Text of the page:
• The sales are not representative of the exhibition - of which more in the sales section.

The Main Gallery


Almost all the work is by NEAC members.



There were two small works walls in the Main Galleries and both had generated a few sales.

Monday, June 19, 2017

Columbia Threadneedle Prize returns


The Columbia Threadneedle Prize 2018 for the best new work of figurative and representational art launched today - however I was out and most of the rest of my week is committed with the BP Portrait Awards and exhibition reviews so I'll be reviewing the new exhibition website and doing my Call for Entries post a little later.

You don't need to worry - the deadline for entries is 22 September 2017!

However you can see
  • the launch video below 
  • images of selected works in previous exhibitions in the Archive on the website
  • past winners and my reviews and photos of past exhibitions (which give you a perspective on size of artwork) in my blog posts below



Plus you can see in my blog posts below.......

who has won the prize previously


So far the gender ratio in terms of prizewinners is 6 women and 2 men (or 7 women if you count both of the double header win in 2013!)

what previous exhibitions looked like 


PLUS the solo exhibition by Lewis Hazelwood Horner, the last winner in 2016, can be seen in this post Impressive solo exhibition by 2016 Threadneedle Prizewinner

Sunday, June 18, 2017

Does the RA Summer Exhibition still have the WOW factor?

I went to see the 2017 Summer Exhibition of 1,092 artworks at the Royal Academy of Arts on Monday - and this post should have been written sooner (but for an event this week).

This blog post is going to
  • show you how you can see the exhibition - even if you can't get to London
  • examine why this exhibition wowed me less than others and
  • identify pieces I really liked.
Friends Review on 12th June - Gallery III complete with Pimms Bar
This is how you can see the exhibition - without visiting:
  • a video on YouTube - which lasts 74 seconds (how many years has it taken for the RA to catch up with YouTube for promoting what an exhibition actually looks like?)



  • a Summer Exhibition Explorer website - where you can see ALL the exhibits - and create pages for different categories and price points. It started last year and seems to have been refined this year
  • for example, for those seeking more affordable art - there is an art for under £500 website option - which tends to include a lot of prints. 
You can see the exhibition in person in the Main Galleries at Burlington House, the home of the Royal Academy of Arts until 20th August 2017 (Saturday – Thursday 10am – 6pm; Friday 10am – 10pm). Entrance is £15.50 (without donation £14). Friends of the RA, and under 16s when with a fee-paying adult, go free.

Has the Summer Exhibition lost its WOW?


The Summer Exhibition this year has certainly lost its WOW related to oversized works and/or statements by artistic testosterone flaunting male artists - whether that be pink walls and stripey staircases or massive paintings almost covering an entire wall in Gallery III

It's altogether a gentler exhibition - quite possibly because it was put together by a female curator Royal Academician Eileen Cooper who wanted to explore themes of discovery and new talent.

That does however mean that the Courtyard is positively disappointing. The Wind Sculpture VI by Yinka Shonibare work is simply not big enough - and it's not helped by the cones off to the left, the "pavement cafe" scene out front and the cranes out back. You only notice all these things when your eye is not totally absorbed by a massive something or other.  (Looking at the pic of it in the online website, it looks much better in a domestic setting.)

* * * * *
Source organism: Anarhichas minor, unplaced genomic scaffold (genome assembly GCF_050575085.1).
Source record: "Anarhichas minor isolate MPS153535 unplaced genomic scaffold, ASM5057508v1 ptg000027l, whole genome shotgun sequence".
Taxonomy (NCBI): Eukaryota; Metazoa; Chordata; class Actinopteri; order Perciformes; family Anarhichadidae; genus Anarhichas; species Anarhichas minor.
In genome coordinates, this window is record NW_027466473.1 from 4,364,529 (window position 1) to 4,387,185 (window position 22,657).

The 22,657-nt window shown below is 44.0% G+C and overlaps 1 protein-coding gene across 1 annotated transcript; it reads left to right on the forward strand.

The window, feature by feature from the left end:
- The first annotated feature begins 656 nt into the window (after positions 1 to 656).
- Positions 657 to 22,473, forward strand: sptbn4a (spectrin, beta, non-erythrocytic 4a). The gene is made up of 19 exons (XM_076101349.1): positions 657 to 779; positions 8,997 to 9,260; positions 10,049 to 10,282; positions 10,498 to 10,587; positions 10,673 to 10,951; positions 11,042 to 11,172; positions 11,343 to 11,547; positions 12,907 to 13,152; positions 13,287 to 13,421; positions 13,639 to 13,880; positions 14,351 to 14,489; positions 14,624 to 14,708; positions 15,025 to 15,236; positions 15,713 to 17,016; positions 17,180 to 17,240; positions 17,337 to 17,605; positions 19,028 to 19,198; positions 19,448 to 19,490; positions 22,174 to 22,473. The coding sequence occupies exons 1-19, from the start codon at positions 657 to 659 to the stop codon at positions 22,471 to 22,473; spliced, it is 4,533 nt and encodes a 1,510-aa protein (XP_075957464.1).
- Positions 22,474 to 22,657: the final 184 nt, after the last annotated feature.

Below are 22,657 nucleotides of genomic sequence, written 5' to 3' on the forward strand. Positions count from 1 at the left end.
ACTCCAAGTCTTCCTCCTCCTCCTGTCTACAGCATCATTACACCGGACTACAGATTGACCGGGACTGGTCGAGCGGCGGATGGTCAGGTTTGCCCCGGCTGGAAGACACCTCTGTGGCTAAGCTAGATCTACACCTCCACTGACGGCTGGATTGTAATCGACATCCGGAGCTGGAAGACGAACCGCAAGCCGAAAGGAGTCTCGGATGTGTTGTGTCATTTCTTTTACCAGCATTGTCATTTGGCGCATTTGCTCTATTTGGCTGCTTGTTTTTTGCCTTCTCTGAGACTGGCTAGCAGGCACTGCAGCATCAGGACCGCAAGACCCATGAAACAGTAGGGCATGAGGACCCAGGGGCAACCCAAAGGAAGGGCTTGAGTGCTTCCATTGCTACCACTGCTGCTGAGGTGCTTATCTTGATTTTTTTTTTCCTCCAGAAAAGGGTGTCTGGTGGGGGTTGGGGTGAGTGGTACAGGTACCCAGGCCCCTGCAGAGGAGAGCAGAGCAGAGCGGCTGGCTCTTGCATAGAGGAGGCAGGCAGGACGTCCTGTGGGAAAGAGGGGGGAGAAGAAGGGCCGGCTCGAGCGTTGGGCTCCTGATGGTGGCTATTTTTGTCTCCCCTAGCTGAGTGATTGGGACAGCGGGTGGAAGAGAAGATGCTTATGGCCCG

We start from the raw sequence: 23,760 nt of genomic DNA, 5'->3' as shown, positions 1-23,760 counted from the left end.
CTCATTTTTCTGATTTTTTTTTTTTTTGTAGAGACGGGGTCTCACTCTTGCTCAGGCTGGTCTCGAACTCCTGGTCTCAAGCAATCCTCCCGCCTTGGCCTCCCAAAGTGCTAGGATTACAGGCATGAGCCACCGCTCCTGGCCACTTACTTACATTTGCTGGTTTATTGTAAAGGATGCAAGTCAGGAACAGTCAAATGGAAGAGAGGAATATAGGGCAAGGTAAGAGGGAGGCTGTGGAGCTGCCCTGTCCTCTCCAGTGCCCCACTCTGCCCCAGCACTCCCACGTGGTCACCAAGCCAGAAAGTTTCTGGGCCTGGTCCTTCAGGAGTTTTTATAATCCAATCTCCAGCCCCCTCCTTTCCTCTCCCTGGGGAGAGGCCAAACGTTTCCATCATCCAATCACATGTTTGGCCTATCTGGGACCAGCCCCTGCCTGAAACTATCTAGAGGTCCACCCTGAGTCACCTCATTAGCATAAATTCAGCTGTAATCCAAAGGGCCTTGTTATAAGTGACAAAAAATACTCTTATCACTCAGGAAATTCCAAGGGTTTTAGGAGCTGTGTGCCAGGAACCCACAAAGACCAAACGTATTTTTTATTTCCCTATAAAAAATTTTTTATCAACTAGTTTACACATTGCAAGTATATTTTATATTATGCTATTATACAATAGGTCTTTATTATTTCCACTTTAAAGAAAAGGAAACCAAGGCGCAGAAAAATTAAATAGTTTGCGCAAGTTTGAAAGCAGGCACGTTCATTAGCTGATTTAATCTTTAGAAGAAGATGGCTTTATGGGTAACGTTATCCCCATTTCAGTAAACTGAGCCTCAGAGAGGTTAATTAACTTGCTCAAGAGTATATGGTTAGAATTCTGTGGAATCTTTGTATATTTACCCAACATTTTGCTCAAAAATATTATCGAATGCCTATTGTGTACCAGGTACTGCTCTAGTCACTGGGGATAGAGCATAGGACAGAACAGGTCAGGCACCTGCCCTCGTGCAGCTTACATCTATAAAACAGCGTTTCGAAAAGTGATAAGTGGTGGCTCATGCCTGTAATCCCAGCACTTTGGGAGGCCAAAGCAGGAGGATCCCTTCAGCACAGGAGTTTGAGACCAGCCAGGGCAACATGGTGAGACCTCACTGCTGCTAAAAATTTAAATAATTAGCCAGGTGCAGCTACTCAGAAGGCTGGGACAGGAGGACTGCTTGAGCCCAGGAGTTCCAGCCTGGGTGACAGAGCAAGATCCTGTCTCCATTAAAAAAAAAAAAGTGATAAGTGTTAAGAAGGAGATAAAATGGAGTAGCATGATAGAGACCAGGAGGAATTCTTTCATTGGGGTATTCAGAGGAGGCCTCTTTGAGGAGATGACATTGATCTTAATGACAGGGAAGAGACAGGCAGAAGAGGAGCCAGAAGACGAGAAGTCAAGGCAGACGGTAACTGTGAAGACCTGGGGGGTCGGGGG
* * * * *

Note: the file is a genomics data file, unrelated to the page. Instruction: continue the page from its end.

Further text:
If it wasn't for the colours you could blink and miss this installation.
Looking back after nearly a week, I'm finding it difficult to remember anything much about the exhibition apart from the Western Union: Small Boats (edition of 3 £200,000) video by Isaac Julien which was very impressive.  It also won the The Royal Academy of Arts Charles Wollaston Award 2017

This is the challenge of the Summer Exhibition - making sense of it.
This year I was somewhat preoccupied by the fact my steroid injection for my arthritis has worn off and I was more interested in whether or not a gallery had a seat to sit down on. (There were some but nowhere near enough considering the age of a lot of the visitors - the RA could be a LOT more disability friendly). My solution was to see the exhibition in two halves - with lunch over the road at Fortnum & Masons inbetween (the art on my plate was much more to my taste!)

So 10 reasons why the Summer Exhibition has lost its wow are:
  1. nothing made me say Wow!
  2. disappointing entrance to Burlington House (see above) and the exhibition (an exhibit at the entrance which stops you moving forward is not good for circulation and the colour of the walls was vile - like sick!)
  3. the small paintings are lost or swamped - why it's OK to hang similar smaller sized photos together but not small works is beyond me.  I used to love the crush in the Small Weston Room as we all tried to see all the small works - typically entered by the public.
  4. no models in the architecture section - it was literally and metaphorically too flat
  5. some galleries are crammed/swamped with strong images making them indigestible (eg the photography) and the gallery difficult to view.
  6. a certain lack of punctuation or good design on the walls - eye-catching statement pieces were either competing with one another or located in corners - making it difficult for the eye to 'read the room'
  7. too few good figurative paintings - by which I mean of the relatively realistic variety. There were any number of the more fantasy oriented or "I can't draw" variety.  I see a lot more paintings I like better on a regular basis in the open exhibitions and art competitions exhibiting at the Mall Galleries. 
  8. too few drawings - in past exhibitions we're seen a lot more drawings
  9. the prints seemed to lack something - I love the print rooms and yet this time prints seemed more amorphous - lacking colour or size as punctuation and scattered across a number of rooms
  10. Overall, it seemed as if the exhibition lacked a good "Edit"
I thought the galleries with coloured walls had more impact - but I wasn't a huge fan of the colours chosen.

See what I mean below